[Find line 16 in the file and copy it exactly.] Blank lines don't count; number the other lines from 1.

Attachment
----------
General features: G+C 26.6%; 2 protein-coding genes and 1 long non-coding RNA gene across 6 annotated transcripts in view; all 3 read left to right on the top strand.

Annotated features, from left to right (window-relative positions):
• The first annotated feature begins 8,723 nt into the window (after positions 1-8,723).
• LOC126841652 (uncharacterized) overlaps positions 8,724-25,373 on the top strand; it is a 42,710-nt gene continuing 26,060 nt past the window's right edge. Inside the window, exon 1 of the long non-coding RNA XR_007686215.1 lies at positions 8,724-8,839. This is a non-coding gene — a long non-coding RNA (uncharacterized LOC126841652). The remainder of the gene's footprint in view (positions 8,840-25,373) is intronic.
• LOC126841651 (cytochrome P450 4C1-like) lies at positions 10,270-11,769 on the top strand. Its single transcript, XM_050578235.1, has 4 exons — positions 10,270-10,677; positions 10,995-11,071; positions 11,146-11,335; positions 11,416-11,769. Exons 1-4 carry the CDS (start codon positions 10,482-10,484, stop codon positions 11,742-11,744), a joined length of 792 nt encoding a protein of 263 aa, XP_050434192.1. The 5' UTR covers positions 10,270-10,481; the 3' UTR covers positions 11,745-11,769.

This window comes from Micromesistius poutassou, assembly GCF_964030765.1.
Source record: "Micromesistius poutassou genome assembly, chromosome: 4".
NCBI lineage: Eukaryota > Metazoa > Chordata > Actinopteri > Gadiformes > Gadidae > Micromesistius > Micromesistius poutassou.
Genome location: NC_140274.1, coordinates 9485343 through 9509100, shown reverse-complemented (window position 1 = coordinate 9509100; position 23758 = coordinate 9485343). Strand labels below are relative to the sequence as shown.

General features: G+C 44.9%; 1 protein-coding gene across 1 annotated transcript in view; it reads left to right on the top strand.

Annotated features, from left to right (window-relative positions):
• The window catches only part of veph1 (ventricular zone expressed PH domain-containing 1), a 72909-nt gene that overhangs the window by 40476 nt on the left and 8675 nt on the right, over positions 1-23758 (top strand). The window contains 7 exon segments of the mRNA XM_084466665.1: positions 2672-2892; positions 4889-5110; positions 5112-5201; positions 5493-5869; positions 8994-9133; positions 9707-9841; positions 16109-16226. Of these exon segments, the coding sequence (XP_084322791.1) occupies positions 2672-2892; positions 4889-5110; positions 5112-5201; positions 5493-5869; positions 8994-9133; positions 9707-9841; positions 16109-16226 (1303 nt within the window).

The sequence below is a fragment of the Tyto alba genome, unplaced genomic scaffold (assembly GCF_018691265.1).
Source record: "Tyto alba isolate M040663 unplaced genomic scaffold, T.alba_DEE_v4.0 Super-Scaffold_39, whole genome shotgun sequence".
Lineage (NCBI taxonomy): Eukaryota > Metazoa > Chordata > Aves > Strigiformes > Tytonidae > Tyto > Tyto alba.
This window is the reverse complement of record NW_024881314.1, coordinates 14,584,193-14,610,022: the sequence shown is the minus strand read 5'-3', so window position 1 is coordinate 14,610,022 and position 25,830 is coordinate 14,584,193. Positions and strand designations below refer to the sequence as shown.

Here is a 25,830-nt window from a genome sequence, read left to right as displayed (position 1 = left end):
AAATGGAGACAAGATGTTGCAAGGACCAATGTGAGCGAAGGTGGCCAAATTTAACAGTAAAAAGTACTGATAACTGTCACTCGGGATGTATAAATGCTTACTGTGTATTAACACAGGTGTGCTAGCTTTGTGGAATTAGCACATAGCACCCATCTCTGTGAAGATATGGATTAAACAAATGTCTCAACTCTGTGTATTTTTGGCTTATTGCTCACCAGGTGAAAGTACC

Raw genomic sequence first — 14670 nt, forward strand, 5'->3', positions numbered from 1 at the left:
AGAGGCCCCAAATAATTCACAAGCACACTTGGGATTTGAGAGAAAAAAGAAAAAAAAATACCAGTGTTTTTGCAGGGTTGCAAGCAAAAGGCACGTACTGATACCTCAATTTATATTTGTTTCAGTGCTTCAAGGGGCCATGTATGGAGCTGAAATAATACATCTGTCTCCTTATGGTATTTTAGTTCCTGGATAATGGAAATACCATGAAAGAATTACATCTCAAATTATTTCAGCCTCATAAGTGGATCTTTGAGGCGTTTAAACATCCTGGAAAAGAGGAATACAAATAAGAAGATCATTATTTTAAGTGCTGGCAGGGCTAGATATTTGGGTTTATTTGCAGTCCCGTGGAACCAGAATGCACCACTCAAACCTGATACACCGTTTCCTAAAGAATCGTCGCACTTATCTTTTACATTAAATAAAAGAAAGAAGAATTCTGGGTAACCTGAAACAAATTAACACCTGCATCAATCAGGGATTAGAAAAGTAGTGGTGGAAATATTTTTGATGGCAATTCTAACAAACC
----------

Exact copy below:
This window is the reverse complement of record NW_024881314.1, coordinates 14,584,193-14,610,022: the sequence shown is the minus strand read 5'-3', so window position 1 is coordinate 14,610,022 and position 25,830 is coordinate 14,584,193. Positions and strand designations below refer to the sequence as shown.